Retinal Vein and Artery Occlusions
Arteries carry blood from the heart to other parts of the body, and veins carry the blood back to the heart. A blockage in an artery or vein is called an occlusion. The retina is the layer of light-sensitive tissue that lines the back of the eye. It converts light into signals that are sent via the optic nerve to the brain, where they are recognized as images. Conditions that affect the retina affect the ability to see.
Retinal Vein Occlusion (RVO)
When a retinal vein is blocked, it cannot drain blood from the retina. This leads to hemorrhages (bleeding) and leakage of fluid from the blocked blood vessels. There are two types of retinal vein occlusion:
Central retinal vein occlusion (CRVO) is the blockage of the main retinal vein.
Branch retinal vein occlusion (BRVO) is the blockage of one of the smaller branch veins.
Causes of RVO
Certain conditions increase the risk of developing retinal vein occlusion. These include diabetes, glaucoma, high blood pressure, high cholesterol, vascular (blood vessel) disease, and blood disorders.
Symptoms of RVO
RVO often causes a sudden, painless blurring or loss of vision. It may also cause a person to see floaters or flashing lights. However, some people with retinal vein occlusion have pain, and some have no symptoms.
Complications of RVO
Macular edema. The macula is the small, central area of the retina that allows sharp, detailed vision, such as that necessary for reading. Blood and fluid leaking into the macula cause swelling, a condition called macular edema, which causes blurring and/or loss of vision.
Neovascularization. RVO can cause the retina to develop new, abnormal blood vessels, a condition called neovascularization. These new vessels may leak blood or fluid into the vitreous, the jelly-like substance that fills the inside of the eye. Small spots or clouds, called floaters, may appear in the field of vision. With severe neovascularization, the retina may detach from the back of the eye.
Neovascular glaucoma. New blood vessels in certain parts of the eye can cause pain and a dangerous increase in pressure inside the eye.
Blindness. The complications of RVO, especially if they are not treated, can lead to irreversible loss of vision.
Diagnosis of RVO
Ophthalmoscopy. The changes caused by RVO may be seen by examination of the retina with an instrument called an ophthalmoscope.
Fluorescein angiography. This is a test procedure in which a dye that is injected into a vein in the arm travels to the retinal blood vessels. Special photographs allow the physician to see the vessels.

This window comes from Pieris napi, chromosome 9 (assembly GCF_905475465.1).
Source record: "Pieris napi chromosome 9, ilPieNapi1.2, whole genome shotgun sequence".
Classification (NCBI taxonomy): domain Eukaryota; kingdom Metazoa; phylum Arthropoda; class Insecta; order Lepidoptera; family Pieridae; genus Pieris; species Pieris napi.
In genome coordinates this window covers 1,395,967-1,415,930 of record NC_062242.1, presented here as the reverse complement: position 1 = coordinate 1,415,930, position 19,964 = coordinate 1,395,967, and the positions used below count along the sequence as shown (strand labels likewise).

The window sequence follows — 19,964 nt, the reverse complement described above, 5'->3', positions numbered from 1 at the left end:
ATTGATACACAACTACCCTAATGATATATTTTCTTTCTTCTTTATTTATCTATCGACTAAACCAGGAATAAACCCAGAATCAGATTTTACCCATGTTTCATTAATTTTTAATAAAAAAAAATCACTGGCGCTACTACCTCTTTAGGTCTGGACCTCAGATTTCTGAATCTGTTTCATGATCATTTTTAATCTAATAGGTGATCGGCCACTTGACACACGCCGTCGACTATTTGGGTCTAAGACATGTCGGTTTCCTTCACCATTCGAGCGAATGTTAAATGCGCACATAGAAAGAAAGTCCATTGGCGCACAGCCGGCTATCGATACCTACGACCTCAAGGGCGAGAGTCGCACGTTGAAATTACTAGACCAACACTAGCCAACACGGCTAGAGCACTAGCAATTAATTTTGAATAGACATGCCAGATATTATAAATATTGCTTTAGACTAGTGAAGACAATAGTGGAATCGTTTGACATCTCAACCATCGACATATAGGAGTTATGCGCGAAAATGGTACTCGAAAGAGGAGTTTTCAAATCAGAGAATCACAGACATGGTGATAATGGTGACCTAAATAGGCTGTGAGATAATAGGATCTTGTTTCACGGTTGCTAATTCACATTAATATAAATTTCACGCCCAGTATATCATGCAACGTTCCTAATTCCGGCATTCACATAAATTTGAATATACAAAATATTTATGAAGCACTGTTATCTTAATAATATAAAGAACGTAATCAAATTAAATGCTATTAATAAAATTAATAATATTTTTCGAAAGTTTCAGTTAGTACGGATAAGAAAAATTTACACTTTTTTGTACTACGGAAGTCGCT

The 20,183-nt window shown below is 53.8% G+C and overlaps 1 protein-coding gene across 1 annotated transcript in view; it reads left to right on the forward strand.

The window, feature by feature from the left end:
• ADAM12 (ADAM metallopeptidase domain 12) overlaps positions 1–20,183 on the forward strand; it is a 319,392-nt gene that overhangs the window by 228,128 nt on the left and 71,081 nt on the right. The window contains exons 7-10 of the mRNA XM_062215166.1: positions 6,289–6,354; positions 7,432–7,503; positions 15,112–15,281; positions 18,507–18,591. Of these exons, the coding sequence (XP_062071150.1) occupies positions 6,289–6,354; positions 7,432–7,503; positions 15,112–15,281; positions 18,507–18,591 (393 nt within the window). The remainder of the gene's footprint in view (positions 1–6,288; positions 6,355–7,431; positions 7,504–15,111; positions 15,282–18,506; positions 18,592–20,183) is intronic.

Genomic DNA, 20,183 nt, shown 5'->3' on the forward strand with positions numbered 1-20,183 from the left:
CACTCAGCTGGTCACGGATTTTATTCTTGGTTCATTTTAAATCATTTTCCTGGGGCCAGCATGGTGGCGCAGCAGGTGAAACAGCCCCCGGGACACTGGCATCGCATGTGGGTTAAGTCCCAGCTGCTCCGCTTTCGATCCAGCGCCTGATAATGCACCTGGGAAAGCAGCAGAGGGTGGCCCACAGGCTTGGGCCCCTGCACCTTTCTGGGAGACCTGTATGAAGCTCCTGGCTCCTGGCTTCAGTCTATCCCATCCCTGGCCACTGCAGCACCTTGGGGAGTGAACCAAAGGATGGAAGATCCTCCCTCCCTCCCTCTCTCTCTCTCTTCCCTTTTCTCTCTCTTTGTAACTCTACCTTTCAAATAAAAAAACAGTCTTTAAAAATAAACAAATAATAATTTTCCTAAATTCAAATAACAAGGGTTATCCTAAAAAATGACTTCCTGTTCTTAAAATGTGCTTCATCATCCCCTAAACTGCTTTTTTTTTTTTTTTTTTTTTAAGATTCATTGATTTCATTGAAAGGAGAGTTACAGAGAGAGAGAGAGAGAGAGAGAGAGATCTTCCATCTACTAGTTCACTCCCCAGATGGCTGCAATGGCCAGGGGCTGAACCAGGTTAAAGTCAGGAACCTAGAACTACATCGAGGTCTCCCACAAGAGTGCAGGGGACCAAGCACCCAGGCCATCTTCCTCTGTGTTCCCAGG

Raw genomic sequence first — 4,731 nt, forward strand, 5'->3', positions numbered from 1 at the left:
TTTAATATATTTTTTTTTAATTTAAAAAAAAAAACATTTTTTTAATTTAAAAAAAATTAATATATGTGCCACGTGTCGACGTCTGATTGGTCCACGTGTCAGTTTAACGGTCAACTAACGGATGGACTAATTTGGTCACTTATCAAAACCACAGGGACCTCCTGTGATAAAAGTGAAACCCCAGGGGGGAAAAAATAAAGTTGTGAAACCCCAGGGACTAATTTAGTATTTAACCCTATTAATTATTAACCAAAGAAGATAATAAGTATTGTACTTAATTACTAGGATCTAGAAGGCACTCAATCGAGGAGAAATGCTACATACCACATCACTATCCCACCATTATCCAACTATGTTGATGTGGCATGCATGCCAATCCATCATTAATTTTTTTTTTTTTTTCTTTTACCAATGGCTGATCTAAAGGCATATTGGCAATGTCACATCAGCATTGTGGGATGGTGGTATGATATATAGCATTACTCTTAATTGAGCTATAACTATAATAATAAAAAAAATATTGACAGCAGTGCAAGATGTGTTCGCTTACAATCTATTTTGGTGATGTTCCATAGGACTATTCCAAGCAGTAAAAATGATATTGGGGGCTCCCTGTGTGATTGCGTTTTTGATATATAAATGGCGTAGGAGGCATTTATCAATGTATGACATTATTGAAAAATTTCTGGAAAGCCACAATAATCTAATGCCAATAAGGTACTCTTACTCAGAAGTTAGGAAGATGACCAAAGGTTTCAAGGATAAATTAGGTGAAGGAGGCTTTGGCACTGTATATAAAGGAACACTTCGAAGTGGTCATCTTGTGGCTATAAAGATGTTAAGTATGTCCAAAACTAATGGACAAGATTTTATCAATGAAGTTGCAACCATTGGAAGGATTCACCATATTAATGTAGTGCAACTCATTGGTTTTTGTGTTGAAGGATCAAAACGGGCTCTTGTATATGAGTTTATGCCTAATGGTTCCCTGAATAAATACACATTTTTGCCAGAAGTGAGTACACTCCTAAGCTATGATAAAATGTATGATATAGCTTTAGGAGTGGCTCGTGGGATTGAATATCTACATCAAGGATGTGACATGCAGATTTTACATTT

Treatment of RVO
Currently, there is no known way to cure RVO. In some cases, laser treatment may be used to stabilize the condition or to prevent worsening. Some retinal specialists are evaluating the use of drugs, such as steroids to reduce inflammation and other drugs that prevent new blood vessel growth, that are injected into the eye. Someone who has had an RVO has an increased risk of having another one. This risk may be reduced with management of any conditions, such as diabetes or high blood pressure, that contribute to development of RVO.
If you are interested in the clinical trials we are involved in concerning RVO, please see the Research/Clinical Trials section of our site.
Retinal Artery Occlusion (RAO)
When a retinal artery is blocked, blood cannot get to the retina. Like RVO, RAO may affect the central retinal artery or a branch artery.
Causes of RAO
RAO is usually caused by a small clot. Conditions that increase the risk of developing RAO include atherosclerosis, diabetes, heart disease, glaucoma, high blood pressure, and high cholesterol.
Symptoms of RAO
RAO causes sudden, painless, complete (central artery) or partial (branch artery) loss of vision.
Complications of RAO
Unless the blood supply to the retina can be restored quickly, the affected area will not survive, and vision loss will be permanent.
Diagnosis of RAO
The changes caused by RAO may be seen by examination of the retina with an ophthalmoscope.
Treatment of RAO
There is no treatment that has been proven to be successful. Potential treatments include eye massage, removal of fluid from the eye, oxygen therapy, and injection of drugs that dissolve clots. The outcome is more likely to be better if the occlusion is partial and treatment is begun promptly. People with RAO often have serious underlying health problems that require thorough medical evaluation.